Due to its various tourist attractions such as the Alhambra or the Albaicín neighbourhood, Granada used to welcome over 1 700 000 tourists every year and is ranked among the top three tourist destinations in Andalusia. While tourism is one of the major economic drivers of the city, it can also take a heavy toll on the environment. The report provides examples of how to implement a circular economy approach in tourism, by reducing the use of disposable products (plastic packaging, disposable cutlery, plates and glasses); including circular principles in hotel business models (repairing and reusing equipment or applying “product-as-a-service” models); and avoiding food waste (replacing buffets with à la carte models, selling surplus food at low prices and donating food to food banks).

In 2017, the Spanish Ministry of Economy, Industry and Competitiveness designated Granada as “City of Science and Innovation”, in recognition of its investment in scientific and technological infrastructure. The city’s science assets – which include the Health Sciences Technology Park (PTS), one of the few technology sites specialised in health in Europe, as well as OnGranada, the largest technology and biotechnology cluster in the region – bring great opportunities for the city to strengthen the links between digitisation and the circular economy. In particular, these assets provide a platform to use new data and technologies to reduce waste and transform waste into resources.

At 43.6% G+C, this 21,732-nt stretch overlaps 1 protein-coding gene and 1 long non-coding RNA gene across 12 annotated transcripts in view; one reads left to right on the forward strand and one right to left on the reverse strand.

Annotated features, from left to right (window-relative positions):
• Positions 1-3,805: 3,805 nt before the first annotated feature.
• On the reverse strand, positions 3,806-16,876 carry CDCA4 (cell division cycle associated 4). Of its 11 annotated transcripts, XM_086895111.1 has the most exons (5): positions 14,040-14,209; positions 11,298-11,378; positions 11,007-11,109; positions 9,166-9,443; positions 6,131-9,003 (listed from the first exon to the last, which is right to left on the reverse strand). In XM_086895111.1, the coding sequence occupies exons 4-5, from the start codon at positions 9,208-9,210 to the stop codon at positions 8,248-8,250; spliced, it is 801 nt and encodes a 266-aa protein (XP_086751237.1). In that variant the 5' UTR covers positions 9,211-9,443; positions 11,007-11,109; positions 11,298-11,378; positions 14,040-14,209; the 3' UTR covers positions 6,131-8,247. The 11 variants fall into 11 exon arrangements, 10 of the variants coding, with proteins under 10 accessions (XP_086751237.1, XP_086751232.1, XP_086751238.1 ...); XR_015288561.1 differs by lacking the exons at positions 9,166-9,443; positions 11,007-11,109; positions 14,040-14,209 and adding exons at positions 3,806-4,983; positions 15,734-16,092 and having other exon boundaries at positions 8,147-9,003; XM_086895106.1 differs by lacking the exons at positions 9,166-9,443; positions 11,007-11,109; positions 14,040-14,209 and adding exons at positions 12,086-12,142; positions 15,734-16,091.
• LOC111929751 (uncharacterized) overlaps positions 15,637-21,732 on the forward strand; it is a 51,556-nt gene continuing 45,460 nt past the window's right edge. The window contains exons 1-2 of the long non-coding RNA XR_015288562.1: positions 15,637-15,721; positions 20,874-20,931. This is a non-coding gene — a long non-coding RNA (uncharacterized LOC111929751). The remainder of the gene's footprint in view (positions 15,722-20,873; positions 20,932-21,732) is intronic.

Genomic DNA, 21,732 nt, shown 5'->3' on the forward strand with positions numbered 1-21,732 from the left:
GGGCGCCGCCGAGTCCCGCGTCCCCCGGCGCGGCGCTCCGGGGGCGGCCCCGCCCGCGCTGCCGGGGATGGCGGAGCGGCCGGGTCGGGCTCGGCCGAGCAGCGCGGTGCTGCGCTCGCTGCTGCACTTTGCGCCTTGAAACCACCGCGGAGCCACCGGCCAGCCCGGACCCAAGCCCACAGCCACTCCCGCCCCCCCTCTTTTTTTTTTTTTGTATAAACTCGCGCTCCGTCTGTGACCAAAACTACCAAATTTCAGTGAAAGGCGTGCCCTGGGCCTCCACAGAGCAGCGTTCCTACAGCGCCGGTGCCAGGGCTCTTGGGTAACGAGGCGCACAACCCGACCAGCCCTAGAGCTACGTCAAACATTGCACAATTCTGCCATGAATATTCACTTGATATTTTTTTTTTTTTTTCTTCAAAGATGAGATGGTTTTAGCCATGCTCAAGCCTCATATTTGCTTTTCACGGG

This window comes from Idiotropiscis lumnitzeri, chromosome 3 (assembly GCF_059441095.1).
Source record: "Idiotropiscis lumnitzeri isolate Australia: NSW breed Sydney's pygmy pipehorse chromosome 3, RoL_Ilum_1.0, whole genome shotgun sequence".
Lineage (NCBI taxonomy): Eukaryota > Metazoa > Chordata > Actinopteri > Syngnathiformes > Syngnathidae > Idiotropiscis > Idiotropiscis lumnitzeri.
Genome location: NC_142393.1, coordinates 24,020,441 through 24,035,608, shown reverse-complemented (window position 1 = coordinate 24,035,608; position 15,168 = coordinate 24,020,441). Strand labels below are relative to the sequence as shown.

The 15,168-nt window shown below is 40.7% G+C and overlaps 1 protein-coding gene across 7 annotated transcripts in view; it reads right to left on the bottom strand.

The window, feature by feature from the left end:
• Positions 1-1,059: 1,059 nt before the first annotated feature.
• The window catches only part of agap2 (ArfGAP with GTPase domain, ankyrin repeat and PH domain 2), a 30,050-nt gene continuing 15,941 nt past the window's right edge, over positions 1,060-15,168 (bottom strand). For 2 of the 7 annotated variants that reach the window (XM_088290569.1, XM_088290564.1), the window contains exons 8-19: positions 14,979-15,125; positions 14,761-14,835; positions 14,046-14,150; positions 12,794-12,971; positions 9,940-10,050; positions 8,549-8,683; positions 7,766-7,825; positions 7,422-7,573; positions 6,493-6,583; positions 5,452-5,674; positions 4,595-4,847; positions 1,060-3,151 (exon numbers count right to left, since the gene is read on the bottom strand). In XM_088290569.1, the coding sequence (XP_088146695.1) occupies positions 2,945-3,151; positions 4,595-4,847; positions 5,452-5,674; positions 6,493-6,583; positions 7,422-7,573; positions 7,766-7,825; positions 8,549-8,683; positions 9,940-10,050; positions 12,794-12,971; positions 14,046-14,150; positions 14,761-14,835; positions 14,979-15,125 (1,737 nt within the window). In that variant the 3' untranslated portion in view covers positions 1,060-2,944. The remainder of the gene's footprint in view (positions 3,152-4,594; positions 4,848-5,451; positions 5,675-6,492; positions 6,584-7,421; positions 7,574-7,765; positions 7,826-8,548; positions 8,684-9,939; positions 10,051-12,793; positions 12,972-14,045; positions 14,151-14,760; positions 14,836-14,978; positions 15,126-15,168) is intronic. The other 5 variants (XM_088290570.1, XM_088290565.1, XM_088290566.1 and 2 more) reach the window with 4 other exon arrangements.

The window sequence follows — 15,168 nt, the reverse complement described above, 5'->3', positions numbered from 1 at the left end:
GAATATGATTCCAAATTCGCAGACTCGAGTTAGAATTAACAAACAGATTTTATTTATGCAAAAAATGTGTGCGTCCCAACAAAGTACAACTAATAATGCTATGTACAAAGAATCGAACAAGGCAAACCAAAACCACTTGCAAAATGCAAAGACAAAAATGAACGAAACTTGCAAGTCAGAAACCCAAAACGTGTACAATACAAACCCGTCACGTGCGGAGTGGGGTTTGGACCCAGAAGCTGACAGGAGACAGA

Collaboration is key to achieving a circular economy

Transitioning towards the circular economy is a shared responsibility. It demands action from all partners- the private sector, academia, non-governmental organisations, and across different levels of government. Urban policies need to be well co-ordinated between sectors and partners, and urban-rural linkages should be strengthened to promote local production and the recycling of organic waste.

How to move towards the circular economy?

Granada has enormous potential to develop the circular economy. The report provides three key lessons to help unlock that potential: